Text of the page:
I've made my position on the Emanuel administration's attempts to crush Democratic primaries pretty plain: Beyond it being a disgusting effort to crush the kind of local democracy Barack Obama used to make Rahm Emanuel president, it also makes Democratic legislative unity even tougher to achieve. Additionally, the aggressiveness of the effort reveals a double-standard: The Emanuel administration that categorically refuses to twist the arms of congresspeople to pass legislation is the same Emanuel administration that is more than happy to break the arms of Democratic primary candidates.
As I said in my last column, that's the power-worshiping, incumbent-protecting country-club etiquette at work: Just like, say, Tim Russert would ask upstart presidential candidate Howard Dean much tougher questions than sitting Vice President Dick Cheney, President Emanuel is willing to punch those outside of D.C., but not those inside.
Now, the Denver Post gives us a sense of just how hard those punches are being thrown. The front-page Sunday story details how President Emanuel dispatched former Max Baucus aide and current Vice President Jim Messina to, as the Post says, "try to buy off" former House Speaker Andrew Romanoff (D) with a job before he announced his primary challenge to appointed Sen. Michael Bennet (D).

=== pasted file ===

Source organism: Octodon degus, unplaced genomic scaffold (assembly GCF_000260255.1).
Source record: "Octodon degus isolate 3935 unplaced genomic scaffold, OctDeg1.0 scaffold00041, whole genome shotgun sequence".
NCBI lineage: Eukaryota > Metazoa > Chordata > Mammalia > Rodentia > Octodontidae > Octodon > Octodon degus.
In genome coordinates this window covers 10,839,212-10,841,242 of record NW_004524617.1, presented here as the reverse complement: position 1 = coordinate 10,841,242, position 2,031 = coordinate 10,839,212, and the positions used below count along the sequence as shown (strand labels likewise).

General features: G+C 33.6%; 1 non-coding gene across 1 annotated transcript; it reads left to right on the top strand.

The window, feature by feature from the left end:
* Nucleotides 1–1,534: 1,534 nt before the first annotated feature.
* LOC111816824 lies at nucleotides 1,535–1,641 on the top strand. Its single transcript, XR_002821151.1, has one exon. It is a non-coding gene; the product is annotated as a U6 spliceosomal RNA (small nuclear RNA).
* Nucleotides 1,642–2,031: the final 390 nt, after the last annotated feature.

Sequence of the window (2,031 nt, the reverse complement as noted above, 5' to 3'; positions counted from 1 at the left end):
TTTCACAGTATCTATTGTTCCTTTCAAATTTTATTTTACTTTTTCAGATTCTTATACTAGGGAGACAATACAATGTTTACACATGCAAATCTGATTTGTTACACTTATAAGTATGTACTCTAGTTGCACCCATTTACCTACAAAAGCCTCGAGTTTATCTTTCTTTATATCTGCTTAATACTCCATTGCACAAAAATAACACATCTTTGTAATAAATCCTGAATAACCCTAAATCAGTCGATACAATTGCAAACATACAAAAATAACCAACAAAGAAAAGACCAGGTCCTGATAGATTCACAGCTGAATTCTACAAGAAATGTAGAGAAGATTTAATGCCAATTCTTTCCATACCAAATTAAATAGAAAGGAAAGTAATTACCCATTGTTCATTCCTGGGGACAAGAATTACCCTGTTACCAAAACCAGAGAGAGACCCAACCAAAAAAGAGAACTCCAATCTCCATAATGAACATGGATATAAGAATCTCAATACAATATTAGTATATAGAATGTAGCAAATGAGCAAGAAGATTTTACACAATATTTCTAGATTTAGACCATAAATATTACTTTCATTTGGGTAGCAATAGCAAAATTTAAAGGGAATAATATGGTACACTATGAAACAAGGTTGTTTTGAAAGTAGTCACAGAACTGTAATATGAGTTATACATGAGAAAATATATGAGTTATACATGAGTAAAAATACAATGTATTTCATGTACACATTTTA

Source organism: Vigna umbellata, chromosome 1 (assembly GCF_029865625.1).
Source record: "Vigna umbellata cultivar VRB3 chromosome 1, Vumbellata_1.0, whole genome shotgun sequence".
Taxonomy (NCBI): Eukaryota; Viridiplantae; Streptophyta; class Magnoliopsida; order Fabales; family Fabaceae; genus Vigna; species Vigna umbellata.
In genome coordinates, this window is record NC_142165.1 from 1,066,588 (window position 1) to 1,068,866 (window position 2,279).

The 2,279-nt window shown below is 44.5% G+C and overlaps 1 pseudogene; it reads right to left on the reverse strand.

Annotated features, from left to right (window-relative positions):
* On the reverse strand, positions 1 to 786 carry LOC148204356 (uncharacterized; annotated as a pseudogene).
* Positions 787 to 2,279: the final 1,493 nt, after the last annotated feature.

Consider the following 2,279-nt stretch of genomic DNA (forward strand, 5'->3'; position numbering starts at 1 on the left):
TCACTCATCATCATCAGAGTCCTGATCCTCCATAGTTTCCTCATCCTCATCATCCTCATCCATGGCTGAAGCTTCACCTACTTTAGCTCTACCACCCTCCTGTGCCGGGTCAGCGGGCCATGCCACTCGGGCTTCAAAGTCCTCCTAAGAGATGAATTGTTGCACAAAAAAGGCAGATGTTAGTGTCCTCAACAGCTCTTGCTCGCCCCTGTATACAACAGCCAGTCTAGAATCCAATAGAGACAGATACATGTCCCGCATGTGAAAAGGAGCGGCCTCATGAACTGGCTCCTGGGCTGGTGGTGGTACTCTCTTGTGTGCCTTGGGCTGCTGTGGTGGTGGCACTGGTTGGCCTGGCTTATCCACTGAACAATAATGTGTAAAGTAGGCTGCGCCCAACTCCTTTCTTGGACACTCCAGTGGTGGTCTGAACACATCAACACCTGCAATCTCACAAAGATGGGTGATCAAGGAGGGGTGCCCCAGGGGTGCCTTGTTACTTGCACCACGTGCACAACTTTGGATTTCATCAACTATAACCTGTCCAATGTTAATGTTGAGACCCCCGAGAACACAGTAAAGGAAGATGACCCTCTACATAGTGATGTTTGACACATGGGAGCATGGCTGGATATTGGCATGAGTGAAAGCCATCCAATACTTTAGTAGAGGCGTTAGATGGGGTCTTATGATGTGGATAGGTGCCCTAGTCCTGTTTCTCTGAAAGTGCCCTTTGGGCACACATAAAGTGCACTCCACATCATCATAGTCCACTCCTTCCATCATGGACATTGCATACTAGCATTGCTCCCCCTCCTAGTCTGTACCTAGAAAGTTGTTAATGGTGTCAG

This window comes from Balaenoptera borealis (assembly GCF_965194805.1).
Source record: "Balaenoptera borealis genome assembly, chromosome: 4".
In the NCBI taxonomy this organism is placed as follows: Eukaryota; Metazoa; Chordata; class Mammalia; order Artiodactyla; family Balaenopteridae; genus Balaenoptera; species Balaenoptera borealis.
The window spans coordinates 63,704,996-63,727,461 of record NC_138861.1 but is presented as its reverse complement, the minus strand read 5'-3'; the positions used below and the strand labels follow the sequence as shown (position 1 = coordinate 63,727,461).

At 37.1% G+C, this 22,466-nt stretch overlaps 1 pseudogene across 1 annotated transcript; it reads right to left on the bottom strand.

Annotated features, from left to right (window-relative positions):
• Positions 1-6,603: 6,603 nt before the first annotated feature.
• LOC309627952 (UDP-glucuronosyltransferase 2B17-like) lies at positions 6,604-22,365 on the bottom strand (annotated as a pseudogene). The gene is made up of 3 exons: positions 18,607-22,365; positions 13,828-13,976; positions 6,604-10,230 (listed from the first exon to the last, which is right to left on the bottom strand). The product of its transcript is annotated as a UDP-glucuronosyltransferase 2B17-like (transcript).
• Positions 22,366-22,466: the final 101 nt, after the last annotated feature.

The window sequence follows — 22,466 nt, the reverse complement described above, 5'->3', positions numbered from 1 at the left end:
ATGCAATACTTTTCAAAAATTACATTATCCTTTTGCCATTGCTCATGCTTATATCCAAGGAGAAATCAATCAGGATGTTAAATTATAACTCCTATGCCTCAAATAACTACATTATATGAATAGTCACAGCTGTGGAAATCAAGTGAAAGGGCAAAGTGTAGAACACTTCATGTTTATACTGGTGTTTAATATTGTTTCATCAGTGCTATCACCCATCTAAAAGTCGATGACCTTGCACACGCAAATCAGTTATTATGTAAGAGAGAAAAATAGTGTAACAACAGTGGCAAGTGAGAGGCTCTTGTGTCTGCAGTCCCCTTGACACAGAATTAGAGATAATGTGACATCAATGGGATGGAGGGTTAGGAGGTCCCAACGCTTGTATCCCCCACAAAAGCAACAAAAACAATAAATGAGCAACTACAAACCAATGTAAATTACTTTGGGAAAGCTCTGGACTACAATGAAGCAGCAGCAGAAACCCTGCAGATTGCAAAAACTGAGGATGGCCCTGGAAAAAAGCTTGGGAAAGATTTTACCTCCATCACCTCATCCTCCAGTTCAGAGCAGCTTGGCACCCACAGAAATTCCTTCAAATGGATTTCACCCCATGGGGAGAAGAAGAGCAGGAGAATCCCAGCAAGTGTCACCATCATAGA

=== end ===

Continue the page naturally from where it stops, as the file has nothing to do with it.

There's probably nothing illegal about this -- although you can't really say that for sure. Let's not forget that Illinois Gov. Rod Blagojevich was indicted and impeached for allegedly trying to horse-trade jobs for senate seats. But legal questions aside, it shows that while President Emanuel may do nothing to stop insurance and pharmaceutical companies from writing health care legislation, he's going to do everything he can to make sure that incumbents are not bothered by local primary challenges -- even those that might create a dynamic that helps pass President Emanuel's legislative agenda.
The danger for President Emanuel, of course, is that the big foot strategy may backfire, especially out here in the West:
"It may make the situation worse for Bennet for them to play the game this way," said state Rep. Kathleen Curry, a Gunnison lawmaker who is supporting Romanoff.
"People in Colorado have an adverse reaction to the external forces coming down and telling them how to think," she said.
The timing of Messina's latest intervention sparked particular concern -- because of the appearance that the administration was trying to buy off a nettlesome opponent, to some; to others, because the timing made the effort appear so ham-handed.
As I've said, I have no dog in the primary fight -- I just want to see local democracy be allowed to run its course. Like Barack Obama said on the campaign trail, primaries and local democracy strengthen the Democratic Party. Unfortunately, President Emanuel and Vice President Messina don't subscribe to that belief.